Coremediation of Petroleum Products by Fungi Isolated from Irvingia Gabonensis Seeds

Sanyaolu, A.A (2012-08)

A Thesis Submitted to the School of Postgraduate Studies, University of Lagos

Thesis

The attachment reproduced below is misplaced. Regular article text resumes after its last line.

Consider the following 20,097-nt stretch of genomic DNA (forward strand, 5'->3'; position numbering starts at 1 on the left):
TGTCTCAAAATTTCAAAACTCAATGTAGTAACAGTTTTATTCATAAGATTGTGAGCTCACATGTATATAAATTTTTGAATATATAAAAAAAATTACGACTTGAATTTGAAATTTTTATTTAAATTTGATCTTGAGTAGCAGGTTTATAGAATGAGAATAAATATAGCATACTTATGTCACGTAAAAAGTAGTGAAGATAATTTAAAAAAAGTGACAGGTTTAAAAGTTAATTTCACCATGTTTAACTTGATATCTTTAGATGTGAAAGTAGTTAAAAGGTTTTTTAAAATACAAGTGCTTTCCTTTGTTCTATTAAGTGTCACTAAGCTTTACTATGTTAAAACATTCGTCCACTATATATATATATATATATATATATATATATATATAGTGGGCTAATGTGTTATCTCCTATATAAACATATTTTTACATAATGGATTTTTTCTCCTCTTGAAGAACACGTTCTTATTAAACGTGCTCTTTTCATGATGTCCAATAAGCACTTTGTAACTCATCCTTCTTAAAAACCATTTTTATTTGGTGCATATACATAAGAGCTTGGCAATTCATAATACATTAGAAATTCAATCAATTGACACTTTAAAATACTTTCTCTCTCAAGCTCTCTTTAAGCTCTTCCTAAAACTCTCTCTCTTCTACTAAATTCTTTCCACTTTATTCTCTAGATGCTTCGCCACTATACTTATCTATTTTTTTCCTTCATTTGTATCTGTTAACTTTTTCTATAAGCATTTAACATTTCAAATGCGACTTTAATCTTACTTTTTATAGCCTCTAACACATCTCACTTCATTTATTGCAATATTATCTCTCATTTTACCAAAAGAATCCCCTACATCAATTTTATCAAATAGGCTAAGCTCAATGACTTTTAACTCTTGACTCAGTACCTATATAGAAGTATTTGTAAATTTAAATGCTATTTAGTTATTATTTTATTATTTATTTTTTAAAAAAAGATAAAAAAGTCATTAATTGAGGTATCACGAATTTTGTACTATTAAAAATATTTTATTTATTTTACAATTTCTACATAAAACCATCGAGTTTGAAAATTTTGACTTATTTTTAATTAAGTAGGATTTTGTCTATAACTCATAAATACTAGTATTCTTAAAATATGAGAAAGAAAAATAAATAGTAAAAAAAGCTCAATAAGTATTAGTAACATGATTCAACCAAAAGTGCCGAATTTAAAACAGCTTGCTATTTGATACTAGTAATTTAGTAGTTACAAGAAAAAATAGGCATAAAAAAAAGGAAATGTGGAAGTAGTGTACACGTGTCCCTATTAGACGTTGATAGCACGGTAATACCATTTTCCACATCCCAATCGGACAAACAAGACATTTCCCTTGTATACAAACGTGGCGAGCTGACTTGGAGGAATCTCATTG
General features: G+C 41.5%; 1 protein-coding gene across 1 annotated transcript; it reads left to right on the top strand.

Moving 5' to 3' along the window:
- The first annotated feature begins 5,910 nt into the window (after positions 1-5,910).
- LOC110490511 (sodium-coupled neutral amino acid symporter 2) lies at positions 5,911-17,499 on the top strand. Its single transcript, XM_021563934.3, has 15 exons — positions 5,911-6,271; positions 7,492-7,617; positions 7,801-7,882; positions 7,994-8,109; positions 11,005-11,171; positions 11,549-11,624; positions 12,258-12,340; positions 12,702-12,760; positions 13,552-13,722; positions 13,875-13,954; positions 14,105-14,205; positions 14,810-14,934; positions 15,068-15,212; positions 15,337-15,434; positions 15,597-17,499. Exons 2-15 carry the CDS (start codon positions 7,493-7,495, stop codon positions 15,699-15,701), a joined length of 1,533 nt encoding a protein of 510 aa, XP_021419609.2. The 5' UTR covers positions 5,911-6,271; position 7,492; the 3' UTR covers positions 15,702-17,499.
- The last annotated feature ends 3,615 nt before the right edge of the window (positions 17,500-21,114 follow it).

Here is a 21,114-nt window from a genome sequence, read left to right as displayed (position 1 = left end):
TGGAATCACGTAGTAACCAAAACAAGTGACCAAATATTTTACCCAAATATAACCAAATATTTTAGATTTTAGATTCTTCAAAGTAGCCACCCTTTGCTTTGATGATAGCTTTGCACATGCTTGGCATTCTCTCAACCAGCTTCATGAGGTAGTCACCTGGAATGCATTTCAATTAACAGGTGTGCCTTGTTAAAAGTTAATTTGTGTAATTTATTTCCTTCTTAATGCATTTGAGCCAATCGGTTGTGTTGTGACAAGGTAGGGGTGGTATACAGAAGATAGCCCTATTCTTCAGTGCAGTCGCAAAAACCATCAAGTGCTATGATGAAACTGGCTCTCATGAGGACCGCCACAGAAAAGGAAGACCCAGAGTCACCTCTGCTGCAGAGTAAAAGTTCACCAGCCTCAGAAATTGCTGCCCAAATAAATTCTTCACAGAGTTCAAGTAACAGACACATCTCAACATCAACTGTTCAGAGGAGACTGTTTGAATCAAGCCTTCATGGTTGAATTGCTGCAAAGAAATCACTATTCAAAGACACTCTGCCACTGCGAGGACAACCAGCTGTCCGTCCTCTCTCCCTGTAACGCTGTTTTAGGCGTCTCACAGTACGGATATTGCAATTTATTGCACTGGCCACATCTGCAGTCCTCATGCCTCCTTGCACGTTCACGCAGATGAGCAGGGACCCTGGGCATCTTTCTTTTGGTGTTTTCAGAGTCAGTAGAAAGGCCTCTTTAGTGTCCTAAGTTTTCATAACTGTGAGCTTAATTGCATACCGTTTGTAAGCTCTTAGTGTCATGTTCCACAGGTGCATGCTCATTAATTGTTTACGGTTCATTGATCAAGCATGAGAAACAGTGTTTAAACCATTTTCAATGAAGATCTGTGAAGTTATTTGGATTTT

The Petroleum Industry has a huge potential for the pollution of the environment at every stage of its operation, hence the need to constantly fashion out new strategies for maintaining the sanctity of our environment. Fungi associated with diseased Irvingia gabonensis (Baill) seeds found in the open markets were suspected to possess the ability to degrade the hydrocarbon substances contained in these seeds. These fungi were isolated bimonthly from the diseased seeds of I.gabonensis from four open markets in the Lagos metropolis over a two year period. Simultaneously, fungi were also isolated from the soil from five other places, namely two mechanic villages, one public dump site, and two agricultural sites. Three important concepts, namely, mycodeterioration, mycodegradation and mycoremediation were investigated with regards to the hydrocarbon utilizing potentials of these fungal isolates. A preliminary screening of these fungal isolates for their petroleum hydrocarbon utilizing abilities was carried out by culturing the fungal isolates under fume from crude oil. A total of twenty five fungal isolates from the genus Aspergillus were able to grow under the crude oil fume. These isolates were selected for their ability to biodegrade Crude oil (Co) and four other petroleum products namely Spent Engine oil (SEO), kerosene (kero), diesel and Fresh engine oil (FEO) as well as one vegetable hydrocarbon (oil extracted from I.gabonensis seed- I.O.) using spectrophotometric techniques. The results from this mycodegradation studies showed that the fungi had a significant (p≤0.05) effect on the optical densities of each of the six different hydrocarbon sources at the wavelengths of 530 and 620 nm. The results of the confirmatory studies for the mycodegradation of the different hydrocarbon sources by the fungal isolates conducted on the 40th day showed a Gas Chromatographic (GC) value that indicated a reduction in the Total Petroleum Hydrocarbon (TPH) value for each of the petroleum hydrocarbon compounds thus: Co from 9.84 x 105 to 7.85 x 105 mg/l, SEO from 9.56 x 105 to 8.5 x 105 mg/l, kero from 9.88 x 105 to 8.74 x 105 mg/l, diesel from 9.73 x 105 to 8.35 x 105 mg/l and FEO from 9.8 x 105 to 8.57 x 105 mg/l. There was also a change in the fatty acid methyl ester (FAME) level of the vegetable hydrocarbon compound at day forty when compared to what was available at day zero. This result therefore confirms the ability of these organisms to utilize (mycodegrade) petroleum and vegetable hydrocarbon compounds. The results of the field mycoremediation studies show that the Aspergillus oryzae deployed to remediate the SEO polluted field had by the 6th month after the SEO spillage achieved between 98.9 - 99.1% reduction in the level of the initial TPH present on the spillage site. In addition, this fungus was also able to effect a steady rise in the level of the total nitrogen (from 0.07 – 0.12%), available potassium (from 0.81 – 2.95 Meq/100g), phosphorus (from 1.23 – 11.94 mg/kg) and magnesium (from 0.55 – 1.03 Meq/100g) present in the SEO polluted soil to levels significantly (p≤0.05) higher than the control values by the 3rd and the 6th months after the SEO spillage. Also, the addition of A. oryzae as a mycoremediation agent on a SEO polluted field further caused a significant (p≤ 0.05) increase in the vegetation cover of the field to levels higher than the controls at the 2nd, 4th and 6th months after the SEO spillage. The results from the mycodeterioration studies show that the A. oryzae (isolated from the diseased seeds of I.gabonensis from Ajegunle market), caused some significant changes in the physico-chemical and the nutritional qualities of the oil and the flour respectively from I.gabonensis seed. A Gas Chromatographic confirmatory analysis of the oils from both the healthy and diseased seeds of I.gabonensis further confirmed some significant differences in the free fatty acid profiles of both oils. The results of the DNA studies showed a noticeable diversity in the genetic base of the fungal isolates. This phenomenon, coupled with the obvious variation in their utilization of the different nutrient sources (hydrocarbons) and some variation in their growth pattern in the plates may eventually lead to a renaming of some of the fungal isolates that were encountered in this research. This research has thus contributed to fulfilling the need for the much desired efficient and ecologically sound strategies for neutralizing in our environment the inadvertent or the deliberate spillage of hazardous pollutants such as petroleum and its refined products.

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